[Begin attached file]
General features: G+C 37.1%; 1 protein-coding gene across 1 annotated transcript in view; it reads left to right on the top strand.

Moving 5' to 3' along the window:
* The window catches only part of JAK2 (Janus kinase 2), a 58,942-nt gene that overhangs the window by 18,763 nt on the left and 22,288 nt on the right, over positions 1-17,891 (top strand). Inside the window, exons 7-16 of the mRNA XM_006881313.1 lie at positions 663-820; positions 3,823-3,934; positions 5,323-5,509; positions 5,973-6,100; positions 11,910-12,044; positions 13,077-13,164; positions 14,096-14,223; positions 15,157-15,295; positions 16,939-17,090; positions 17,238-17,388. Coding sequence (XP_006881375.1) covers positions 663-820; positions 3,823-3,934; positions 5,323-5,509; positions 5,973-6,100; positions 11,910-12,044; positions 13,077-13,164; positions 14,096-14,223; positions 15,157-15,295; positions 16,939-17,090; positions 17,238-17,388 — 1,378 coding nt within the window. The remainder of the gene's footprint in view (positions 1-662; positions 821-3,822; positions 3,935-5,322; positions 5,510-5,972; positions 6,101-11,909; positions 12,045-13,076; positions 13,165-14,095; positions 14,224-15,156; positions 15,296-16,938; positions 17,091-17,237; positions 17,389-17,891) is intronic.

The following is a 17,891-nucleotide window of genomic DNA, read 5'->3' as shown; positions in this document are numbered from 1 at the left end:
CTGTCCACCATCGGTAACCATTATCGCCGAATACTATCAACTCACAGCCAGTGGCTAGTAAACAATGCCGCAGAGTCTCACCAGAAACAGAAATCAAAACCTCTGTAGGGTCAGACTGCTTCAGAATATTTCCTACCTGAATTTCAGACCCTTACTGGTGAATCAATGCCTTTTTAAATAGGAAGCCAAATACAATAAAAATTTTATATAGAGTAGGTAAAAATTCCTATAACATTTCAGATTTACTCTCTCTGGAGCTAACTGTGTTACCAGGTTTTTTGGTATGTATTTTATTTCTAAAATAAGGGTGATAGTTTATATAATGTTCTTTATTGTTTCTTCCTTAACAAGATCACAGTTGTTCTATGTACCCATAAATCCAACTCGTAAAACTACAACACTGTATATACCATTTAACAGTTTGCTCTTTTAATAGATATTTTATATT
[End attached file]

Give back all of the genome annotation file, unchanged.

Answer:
General features: G+C 37.1%; 1 protein-coding gene across 1 annotated transcript in view; it reads left to right on the top strand.

Moving 5' to 3' along the window:
* The window catches only part of JAK2 (Janus kinase 2), a 58,942-nt gene that overhangs the window by 18,763 nt on the left and 22,288 nt on the right, over positions 1-17,891 (top strand). Inside the window, exons 7-16 of the mRNA XM_006881313.1 lie at positions 663-820; positions 3,823-3,934; positions 5,323-5,509; positions 5,973-6,100; positions 11,910-12,044; positions 13,077-13,164; positions 14,096-14,223; positions 15,157-15,295; positions 16,939-17,090; positions 17,238-17,388. Coding sequence (XP_006881375.1) covers positions 663-820; positions 3,823-3,934; positions 5,323-5,509; positions 5,973-6,100; positions 11,910-12,044; positions 13,077-13,164; positions 14,096-14,223; positions 15,157-15,295; positions 16,939-17,090; positions 17,238-17,388 — 1,378 coding nt within the window. The remainder of the gene's footprint in view (positions 1-662; positions 821-3,822; positions 3,935-5,322; positions 5,510-5,972; positions 6,101-11,909; positions 12,045-13,076; positions 13,165-14,095; positions 14,224-15,156; positions 15,296-16,938; positions 17,091-17,237; positions 17,389-17,891) is intronic.

The following is a 17,891-nucleotide window of genomic DNA, read 5'->3' as shown; positions in this document are numbered from 1 at the left end:
CTGTCCACCATCGGTAACCATTATCGCCGAATACTATCAACTCACAGCCAGTGGCTAGTAAACAATGCCGCAGAGTCTCACCAGAAACAGAAATCAAAACCTCTGTAGGGTCAGACTGCTTCAGAATATTTCCTACCTGAATTTCAGACCCTTACTGGTGAATCAATGCCTTTTTAAATAGGAAGCCAAATACAATAAAAATTTTATATAGAGTAGGTAAAAATTCCTATAACATTTCAGATTTACTCTCTCTGGAGCTAACTGTGTTACCAGGTTTTTTGGTATGTATTTTATTTCTAAAATAAGGGTGATAGTTTATATAATGTTCTTTATTGTTTCTTCCTTAACAAGATCACAGTTGTTCTATGTACCCATAAATCCAACTCGTAAAACTACAACACTGTATATACCATTTAACAGTTTGCTCTTTTAATAGATATTTTATATT